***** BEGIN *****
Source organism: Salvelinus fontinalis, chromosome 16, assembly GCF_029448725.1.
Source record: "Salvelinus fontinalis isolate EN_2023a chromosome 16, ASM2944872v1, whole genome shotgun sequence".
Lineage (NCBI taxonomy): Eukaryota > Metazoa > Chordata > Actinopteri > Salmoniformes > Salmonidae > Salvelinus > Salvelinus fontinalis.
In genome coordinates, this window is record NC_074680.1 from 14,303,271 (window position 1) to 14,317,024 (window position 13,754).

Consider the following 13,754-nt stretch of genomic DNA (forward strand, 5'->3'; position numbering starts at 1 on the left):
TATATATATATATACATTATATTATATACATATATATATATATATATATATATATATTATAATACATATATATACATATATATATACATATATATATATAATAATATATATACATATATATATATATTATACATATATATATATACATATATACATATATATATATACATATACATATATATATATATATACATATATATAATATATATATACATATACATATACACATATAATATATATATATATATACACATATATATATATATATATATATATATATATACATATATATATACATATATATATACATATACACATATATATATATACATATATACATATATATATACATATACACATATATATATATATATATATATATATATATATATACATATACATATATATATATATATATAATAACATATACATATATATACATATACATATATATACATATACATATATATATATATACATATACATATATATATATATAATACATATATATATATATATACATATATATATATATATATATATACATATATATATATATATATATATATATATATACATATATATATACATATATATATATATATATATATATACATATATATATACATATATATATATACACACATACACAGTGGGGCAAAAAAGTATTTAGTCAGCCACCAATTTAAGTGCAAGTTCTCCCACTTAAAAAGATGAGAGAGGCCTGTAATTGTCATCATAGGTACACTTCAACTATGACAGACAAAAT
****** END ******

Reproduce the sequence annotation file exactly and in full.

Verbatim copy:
Source organism: Salvelinus fontinalis, chromosome 16, assembly GCF_029448725.1.
Source record: "Salvelinus fontinalis isolate EN_2023a chromosome 16, ASM2944872v1, whole genome shotgun sequence".
Lineage (NCBI taxonomy): Eukaryota > Metazoa > Chordata > Actinopteri > Salmoniformes > Salmonidae > Salvelinus > Salvelinus fontinalis.
In genome coordinates, this window is record NC_074680.1 from 14,303,271 (window position 1) to 14,317,024 (window position 13,754).

Consider the following 13,754-nt stretch of genomic DNA (forward strand, 5'->3'; position numbering starts at 1 on the left):
TATATATATATATACATTATATTATATACATATATATATATATATATATATATATATTATAATACATATATATACATATATATATACATATATATATATAATAATATATATACATATATATATATATTATACATATATATATATACATATATACATATATATATATACATATACATATATATATATATATACATATATATAATATATATATACATATACATATACACATATAATATATATATATATATACACATATATATATATATATATATATATATATATACATATATATATACATATATATATACATATACACATATATATATATACATATATACATATATATATACATATACACATATATATATATATATATATATATATATATATATACATATACATATATATATATATATATAATAACATATACATATATATACATATACATATATATACATATACATATATATATATATACATATACATATATATATATATAATACATATATATATATATATACATATATATATATATATATATATACATATATATATATATATATATATATATATATACATATATATATACATATATATATATATATATATATATACATATATATATACATATATATATATACACACATACACAGTGGGGCAAAAAAGTATTTAGTCAGCCACCAATTTAAGTGCAAGTTCTCCCACTTAAAAAGATGAGAGAGGCCTGTAATTGTCATCATAGGTACACTTCAACTATGACAGACAAAAT